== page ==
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Dryer Not Heating

The part(s) or condition(s) listed below for the symptom Dryer not heating are ordered from most likely to least likely to occur. Check or test each item, starting with the items at the top of the page.

Most Frequent Causes for Dryer not heating

For the most accurate results, enter your model number.


Cause 1Thermal Fuse

The thermal fuse is a safety device designed to protect the dryer from overheating. The fuse is located on the blower housing or at the dryer’s heat source such as the heating element on electric dryers or at the burner on gas models. The fuse should be closed for continuity meaning it has a continuous electrical path through it when good. If overheated the fuse will have no continuity meaning the electrical path is broken and the fuse has blown. A multimeter can be used to test it for continuity. Be aware that a blown thermal fuse is an indication of a restricted exhaust vent from the dryer to the outside. Always check the dryer venting when replacing a blown thermal fuse.

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Cause 2Gas Valve Solenoid

Gas dryers have two or more gas valve solenoid coils. The gas valve solenoids open the gas valve ports to allow gas to flow into the burner assembly. If a gas valve solenoid fails, the dryer won’t heat. To determine if one or more of the gas valve solenoids has failed, check the igniter. If the igniter glows and goes out but does not ignite the gas, the gas valve solenoid is defective. If one or more of the gas valve coils are defective, we recommend that you replace them as a set.

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Cause 3Igniter

The igniter uses heat to ignite the gas in the burner assembly. If the igniter is not working, the gas will not ignite, preventing the dryer from heating. To determine if the igniter has burned out, use a multimeter to test the igniter for continuity. If the igniter does not have continuity, replace it.

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Cause 4Heating Element

The heating element warms the air before it enters the dryer drum. Over time, the heating element can burn out, causing the dryer not to heat. To determine if the heating element has burned out, use a multimeter to test it for continuity. If the heating element does not have continuity, replace it.

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Cause 5Heating Element Assembly

The heating element assembly warms the air before it enters the dryer drum. Over time, the heating element can burn out, causing the dryer not to heat. To determine if the heating element assembly has burned out, use a multimeter to test it for continuity. If the heating element assembly does not have continuity, replace it.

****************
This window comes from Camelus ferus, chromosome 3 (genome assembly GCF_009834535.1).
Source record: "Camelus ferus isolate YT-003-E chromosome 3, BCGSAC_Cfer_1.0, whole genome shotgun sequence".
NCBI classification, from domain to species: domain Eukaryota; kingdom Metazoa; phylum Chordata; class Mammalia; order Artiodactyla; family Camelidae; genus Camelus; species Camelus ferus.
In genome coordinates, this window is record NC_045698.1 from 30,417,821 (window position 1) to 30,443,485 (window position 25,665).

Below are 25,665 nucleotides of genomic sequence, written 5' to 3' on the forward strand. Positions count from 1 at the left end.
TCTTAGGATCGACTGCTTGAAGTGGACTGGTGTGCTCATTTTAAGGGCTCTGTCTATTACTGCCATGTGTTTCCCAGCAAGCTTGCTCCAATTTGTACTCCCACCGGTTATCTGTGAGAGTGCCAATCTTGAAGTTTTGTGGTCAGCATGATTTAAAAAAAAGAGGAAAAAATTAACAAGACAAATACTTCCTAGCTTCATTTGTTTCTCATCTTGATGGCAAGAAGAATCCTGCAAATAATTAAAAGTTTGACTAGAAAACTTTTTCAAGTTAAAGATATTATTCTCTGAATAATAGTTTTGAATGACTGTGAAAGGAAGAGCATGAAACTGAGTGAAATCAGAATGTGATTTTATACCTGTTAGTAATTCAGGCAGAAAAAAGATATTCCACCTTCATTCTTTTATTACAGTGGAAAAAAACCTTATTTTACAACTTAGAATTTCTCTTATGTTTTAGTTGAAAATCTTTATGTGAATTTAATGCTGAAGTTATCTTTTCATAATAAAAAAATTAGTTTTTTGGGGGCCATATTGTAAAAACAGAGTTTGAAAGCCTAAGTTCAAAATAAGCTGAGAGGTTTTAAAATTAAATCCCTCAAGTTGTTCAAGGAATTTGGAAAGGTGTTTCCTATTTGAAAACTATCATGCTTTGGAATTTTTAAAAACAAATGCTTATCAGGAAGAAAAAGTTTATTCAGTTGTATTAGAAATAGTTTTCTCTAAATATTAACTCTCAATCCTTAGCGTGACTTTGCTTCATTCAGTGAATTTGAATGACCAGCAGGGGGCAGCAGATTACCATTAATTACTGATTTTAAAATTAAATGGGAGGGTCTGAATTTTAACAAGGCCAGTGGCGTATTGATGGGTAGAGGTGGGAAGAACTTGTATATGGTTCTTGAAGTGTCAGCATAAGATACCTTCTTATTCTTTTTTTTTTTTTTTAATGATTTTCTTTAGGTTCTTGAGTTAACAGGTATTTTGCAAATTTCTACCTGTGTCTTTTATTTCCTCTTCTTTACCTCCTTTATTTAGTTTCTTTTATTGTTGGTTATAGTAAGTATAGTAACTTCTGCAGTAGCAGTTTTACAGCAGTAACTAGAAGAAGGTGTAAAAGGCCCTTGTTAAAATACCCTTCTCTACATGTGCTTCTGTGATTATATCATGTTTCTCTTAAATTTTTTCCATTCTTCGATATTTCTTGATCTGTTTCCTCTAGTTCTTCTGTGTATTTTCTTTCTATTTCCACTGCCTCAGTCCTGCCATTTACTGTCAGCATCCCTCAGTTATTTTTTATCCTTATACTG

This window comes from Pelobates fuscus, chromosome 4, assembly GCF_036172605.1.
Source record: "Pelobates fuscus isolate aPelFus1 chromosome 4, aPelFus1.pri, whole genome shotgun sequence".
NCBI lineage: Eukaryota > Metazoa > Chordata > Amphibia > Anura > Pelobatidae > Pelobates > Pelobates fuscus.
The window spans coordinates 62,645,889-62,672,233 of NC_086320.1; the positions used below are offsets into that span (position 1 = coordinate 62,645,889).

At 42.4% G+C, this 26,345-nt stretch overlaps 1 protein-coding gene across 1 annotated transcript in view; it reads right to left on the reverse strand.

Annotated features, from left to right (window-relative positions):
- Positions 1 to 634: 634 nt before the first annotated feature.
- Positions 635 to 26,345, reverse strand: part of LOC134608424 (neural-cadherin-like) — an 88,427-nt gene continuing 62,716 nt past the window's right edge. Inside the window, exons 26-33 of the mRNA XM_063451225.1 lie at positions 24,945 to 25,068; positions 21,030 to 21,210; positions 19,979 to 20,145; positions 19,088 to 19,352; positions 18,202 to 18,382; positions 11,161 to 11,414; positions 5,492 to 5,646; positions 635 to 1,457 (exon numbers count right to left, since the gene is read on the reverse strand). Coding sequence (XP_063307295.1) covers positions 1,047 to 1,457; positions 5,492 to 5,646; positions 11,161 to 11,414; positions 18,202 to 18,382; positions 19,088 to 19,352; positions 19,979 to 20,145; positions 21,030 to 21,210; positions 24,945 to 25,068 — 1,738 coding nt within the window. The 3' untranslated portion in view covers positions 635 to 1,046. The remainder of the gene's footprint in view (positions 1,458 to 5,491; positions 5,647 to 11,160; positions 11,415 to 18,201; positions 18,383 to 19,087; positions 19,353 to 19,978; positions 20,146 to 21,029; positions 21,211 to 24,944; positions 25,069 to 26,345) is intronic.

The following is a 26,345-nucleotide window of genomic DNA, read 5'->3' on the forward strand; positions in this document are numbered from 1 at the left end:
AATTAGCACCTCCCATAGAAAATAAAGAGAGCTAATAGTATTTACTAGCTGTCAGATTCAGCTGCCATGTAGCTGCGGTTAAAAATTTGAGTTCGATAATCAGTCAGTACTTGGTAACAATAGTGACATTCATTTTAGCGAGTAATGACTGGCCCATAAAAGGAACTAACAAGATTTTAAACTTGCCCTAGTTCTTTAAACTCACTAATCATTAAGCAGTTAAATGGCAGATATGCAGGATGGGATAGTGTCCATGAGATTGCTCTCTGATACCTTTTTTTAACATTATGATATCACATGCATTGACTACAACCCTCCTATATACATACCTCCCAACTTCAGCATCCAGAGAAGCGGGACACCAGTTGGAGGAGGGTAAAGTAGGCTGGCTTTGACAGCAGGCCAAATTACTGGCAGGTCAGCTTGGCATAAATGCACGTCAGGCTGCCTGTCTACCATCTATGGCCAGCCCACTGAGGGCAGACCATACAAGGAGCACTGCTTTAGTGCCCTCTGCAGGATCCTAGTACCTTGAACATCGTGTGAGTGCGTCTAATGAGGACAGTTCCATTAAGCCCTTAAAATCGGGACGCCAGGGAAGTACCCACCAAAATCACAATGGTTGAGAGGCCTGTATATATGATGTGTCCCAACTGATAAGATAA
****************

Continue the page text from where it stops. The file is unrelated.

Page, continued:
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Cause 6Flame Sensor

On a gas dryer, the flame sensor detects the heat emitted by the flame. If the flame sensor isn’t working, the dryer won’t heat. Before checking the flame sensor, first make sure that the igniter and thermal fuse are not at fault. To determine if the flame sensor is defective, use a multimeter to test the sensor for continuity at room temperature. If the flame sensor does not have continuity at room temperature, replace it.

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Cause 7Incoming Power Problem

If your dryer is not heating, then you may have an incoming power problem. Electric dryers need two legs of 120 volts AC equaling 240 volts. It is not uncommon for only one fuse or breaker to trip resulting in the dryer able to run, but not heat. The fuse box or circuit breaker should be checked or voltage measured at the outlet using a multi-meter.

Cause 8High Limit Thermostat

The high-limit thermostat monitors the dryer temperature and shuts off the burner if the dryer overheats. If the high-limit thermostat is malfunctioning, it may shut off the burner even if the dryer is not overheating. However, this is rarely the case. Before replacing the high limit thermostat check all the more commonly defective parts. If you have determined that all of the other components are working properly, test the thermostat by using a multimeter to test it for continuity. If the thermostat does not have continuity, replace it.

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Cause 9Cycling Thermostat

The cycling thermostat cycles the heat on and off to regulate the air temperature. If the cycling thermostat is defective, the dryer will not heat. However, this is rarely the case. Before replacing the cycling thermostat check all the more commonly defective parts. If you have determined that all of the other components are working properly, test the thermostat by using a multimeter to test for continuity. If the thermostat does not have continuity, replace it.

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Cause 10Main Control Board

The main control board might be defective. However, this is rarely the case. Before replacing the main control board, check all of the more commonly defective parts. If you have determined that all of the other components are working properly, replace the main control board. (The control board cannot be easily tested, but you can try to inspect it for signs of burning or a shorted-out component.)

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Cause 11Timer

If the dryer doesn’t heat, the timer might be defective. However, this is very rarely the case. Before replacing the timer, check all the more commonly defective parts. If you determine that all of the other components are working properly, test the timer by using a multimeter and consulting the wiring diagram. If the timer is defective, replace it.

Parts